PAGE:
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New York To Pay Settlement Of Over $4 Million To The Family Of A Black Man Who Was Killed By A Police Officer

Akai Gurley

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According to NY Daily News, The city has agreed to pay over $4 million to settle a wrongful death claim filed by the family of Akai Gurley, the unarmed black man who was fatally shot by a cop in the stairwell of a Brooklyn housing project, the Daily News has learned.

The city and NYCHA are both contributing to the settlement — and the ex-police officer who escaped jail time for Gurley’s death in the Pink Houses is paying a price too.

Former cop Peter Liang, will pay $25,000 to Kimberly Ballinger, the mother of Gurley’s young daughter Akaila.

The city’s on the hook for $4.1 million and the New York City Housing Authority is paying $400,000.

The money will be put into a fund for Akaila which can’t be touched without court approval until she is 18. But the money will be invested in rock-solid annuities that will actually provide the girl with an estimated $10 million over the course of her lifetime.

“I’m glad it’s all done. I’m pleased with the outcome,” Ballinger, 26, told The News Monday, while waiting for Brooklyn Supreme Court Justice Dawn Jimenez-Salta to sign off on the settlement late in the afternoon.

Jimenez-Salta presided over the intense two-month negotiations.

Ballinger’s wrongful death suit charged Liang and his co-worker Shaun Landau of being negligent and reckless, and NYCHA was cited for failing to repair a light bulb in the stairwell where the fatal shooting occurred Nov. 20, 2014.Gurley, 28, was a resident of the Louis Pink Houses in East New York. The night he died, he’d gone to the seventh-floor home of friend Melissa Butler.The two of them decided to go out, and because the elevator wasn’t working, took the stairs to the lobby.Liang and Landau, both 28, were performing a vertical patrol in the building and entered the pitch-dark stairwell one floor above Gurley and Butler.Liang had his gun out and his finger on the trigger which is a violation of NYPD procedure.

Liang testified that he accidentally fired one shot that ricocheted off the wall and struck Gurley in the chest.

The mortally wounded man staggered down to the fourth floor where he collapsed.

Liang was convicted in February by a Brooklyn jury of manslaughter, but Supreme Court Justice Danny Chun reduced the charge to criminally negligent homicide and sentenced the ex-cop — the rookie was fired upon being convicted of a felony — to 800 hours of community service.

The senseless shooting was made worse by Liang and Landau arguing for two minutes over who should call their supervisor as Gurley was fighting for his life. Butler frantically conducted chest compressions with instruction from a neighbor who called 911. Landau was also booted off the force.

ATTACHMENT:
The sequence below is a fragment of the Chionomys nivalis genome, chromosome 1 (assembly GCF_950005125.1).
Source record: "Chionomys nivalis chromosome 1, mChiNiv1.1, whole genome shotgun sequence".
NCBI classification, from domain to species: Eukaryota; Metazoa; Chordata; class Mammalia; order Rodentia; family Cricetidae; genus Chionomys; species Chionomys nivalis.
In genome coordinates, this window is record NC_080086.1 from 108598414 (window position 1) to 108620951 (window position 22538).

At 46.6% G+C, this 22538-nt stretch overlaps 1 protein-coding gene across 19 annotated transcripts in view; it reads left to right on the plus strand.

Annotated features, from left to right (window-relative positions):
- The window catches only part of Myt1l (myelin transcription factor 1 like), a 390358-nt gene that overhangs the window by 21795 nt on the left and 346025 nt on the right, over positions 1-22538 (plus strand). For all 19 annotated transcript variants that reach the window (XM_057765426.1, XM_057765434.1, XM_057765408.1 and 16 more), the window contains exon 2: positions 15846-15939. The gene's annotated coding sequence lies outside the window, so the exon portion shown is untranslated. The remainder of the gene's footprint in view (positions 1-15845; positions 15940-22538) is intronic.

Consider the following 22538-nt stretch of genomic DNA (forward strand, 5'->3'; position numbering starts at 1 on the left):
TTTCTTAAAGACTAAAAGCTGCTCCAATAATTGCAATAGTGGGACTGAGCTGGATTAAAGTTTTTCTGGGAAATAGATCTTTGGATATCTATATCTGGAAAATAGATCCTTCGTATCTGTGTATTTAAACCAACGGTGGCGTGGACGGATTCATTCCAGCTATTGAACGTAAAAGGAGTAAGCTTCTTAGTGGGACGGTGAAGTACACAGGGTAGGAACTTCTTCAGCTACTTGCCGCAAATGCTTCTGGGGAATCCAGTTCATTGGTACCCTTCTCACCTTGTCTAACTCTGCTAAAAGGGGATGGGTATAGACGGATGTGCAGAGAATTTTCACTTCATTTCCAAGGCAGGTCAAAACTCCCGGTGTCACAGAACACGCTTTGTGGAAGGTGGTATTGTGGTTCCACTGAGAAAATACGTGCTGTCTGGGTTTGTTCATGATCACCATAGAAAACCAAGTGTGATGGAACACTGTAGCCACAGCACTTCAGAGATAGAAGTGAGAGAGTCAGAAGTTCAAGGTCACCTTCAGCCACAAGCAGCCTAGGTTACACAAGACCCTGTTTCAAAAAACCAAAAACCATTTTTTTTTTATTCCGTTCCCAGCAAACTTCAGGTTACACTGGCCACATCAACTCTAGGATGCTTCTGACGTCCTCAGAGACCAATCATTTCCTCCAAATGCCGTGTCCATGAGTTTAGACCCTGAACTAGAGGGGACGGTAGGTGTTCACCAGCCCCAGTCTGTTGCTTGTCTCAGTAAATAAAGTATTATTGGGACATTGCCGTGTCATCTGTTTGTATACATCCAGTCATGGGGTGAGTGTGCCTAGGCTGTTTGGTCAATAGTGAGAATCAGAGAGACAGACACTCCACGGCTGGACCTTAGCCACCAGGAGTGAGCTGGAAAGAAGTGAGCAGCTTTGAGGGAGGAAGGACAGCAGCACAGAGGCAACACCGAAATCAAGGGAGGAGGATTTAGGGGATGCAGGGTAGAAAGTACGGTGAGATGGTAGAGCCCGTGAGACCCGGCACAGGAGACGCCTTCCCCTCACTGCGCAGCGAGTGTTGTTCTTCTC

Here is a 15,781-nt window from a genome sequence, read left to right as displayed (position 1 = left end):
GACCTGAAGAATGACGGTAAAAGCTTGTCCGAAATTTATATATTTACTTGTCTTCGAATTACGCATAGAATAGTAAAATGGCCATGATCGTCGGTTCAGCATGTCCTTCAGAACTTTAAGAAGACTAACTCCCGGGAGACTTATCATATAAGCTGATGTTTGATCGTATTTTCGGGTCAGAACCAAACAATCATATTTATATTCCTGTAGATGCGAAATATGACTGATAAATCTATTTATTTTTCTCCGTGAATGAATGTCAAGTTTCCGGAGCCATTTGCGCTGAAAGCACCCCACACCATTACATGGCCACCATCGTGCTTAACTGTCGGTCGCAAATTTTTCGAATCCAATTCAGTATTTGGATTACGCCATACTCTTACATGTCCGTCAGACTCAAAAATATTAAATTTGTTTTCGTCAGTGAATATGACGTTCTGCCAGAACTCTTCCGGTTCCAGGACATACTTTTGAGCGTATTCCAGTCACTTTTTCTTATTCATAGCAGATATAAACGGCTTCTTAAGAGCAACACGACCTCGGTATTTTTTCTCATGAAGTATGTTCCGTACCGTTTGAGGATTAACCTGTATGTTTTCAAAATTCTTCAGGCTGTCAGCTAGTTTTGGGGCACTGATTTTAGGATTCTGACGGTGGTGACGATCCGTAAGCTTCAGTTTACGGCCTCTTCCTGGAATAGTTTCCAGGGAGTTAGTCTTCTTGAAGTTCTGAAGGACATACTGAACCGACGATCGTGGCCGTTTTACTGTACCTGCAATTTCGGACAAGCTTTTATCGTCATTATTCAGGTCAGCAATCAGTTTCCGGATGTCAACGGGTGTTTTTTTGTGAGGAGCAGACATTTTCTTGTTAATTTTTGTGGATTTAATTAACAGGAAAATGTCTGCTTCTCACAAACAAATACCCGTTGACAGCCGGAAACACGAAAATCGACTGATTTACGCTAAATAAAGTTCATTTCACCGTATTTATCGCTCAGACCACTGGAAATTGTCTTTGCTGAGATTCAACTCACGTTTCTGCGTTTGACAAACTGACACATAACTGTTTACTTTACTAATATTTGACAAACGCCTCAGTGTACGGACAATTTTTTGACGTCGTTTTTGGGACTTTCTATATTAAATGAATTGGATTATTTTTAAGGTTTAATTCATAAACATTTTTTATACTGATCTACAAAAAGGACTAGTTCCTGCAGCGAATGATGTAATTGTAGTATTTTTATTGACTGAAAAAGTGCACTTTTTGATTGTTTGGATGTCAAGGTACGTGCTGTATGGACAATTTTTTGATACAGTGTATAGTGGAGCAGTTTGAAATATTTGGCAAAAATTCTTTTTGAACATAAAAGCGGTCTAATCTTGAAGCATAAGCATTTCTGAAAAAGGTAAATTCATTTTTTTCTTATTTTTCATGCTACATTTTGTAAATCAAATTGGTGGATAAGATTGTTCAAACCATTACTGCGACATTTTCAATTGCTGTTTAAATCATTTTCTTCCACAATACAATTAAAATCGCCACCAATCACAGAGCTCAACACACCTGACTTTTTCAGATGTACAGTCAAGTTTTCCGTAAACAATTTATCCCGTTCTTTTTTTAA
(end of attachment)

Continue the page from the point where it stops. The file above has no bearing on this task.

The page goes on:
Butler has a pending lawsuit against the city contending that she suffered emotional trauma. That case is still pending in state civil court and the city’s lawyers have filed a motion to have it thrown out. Both cops said they didn’t know how to perform CPR.

“We hope the new incoming police commissioner James O’Neill will use this case as an example to review practices and procedures that are ongoing in the academy as well as in the street with pairing two rookies together,” said Ballinger’s attorney Scott Rynecki.

Before Liang was sentenced, he met with Ballinger in the office of the Brooklyn district attorney and apologized.

If Liang wins the appeal for his criminal conviction, it will not affect Akaila ‘s settlement.

The tot is still reeling from the loss.

“She still has her days when she cries and asks for her father,” Ballinger said.

A city Law Department spokesman said the agency felt it was a “a fair resolution of a tragic matter.”

City Hall took “significant steps to strengthen the relationship between our officers and the communities they serve” after Gurley’s death, the mayor’s spokeswoman said.

Liang was the second officer convicted of an on-duty homicide in more than a decade.

The previous officer, Bryan Conroy, was found guilty of the criminally negligent homicide of Ousmane Zongo.

Zongo’s family filed a wrongful death lawsuit and were awarded $3 million.

Conroy was ordered to pay $5,000 of the settlement.

The city made two other high-profile payouts recently to the families of unarmed black men who suffered police-involved deaths. In January 2015 it paid $3.9 million to the family of Bronx teen Ramarley Graham, 18, who was shot inside his home on Feb. 2, 2012 after being chased by an officer who thought he had a gun.

Source: New York Daily News

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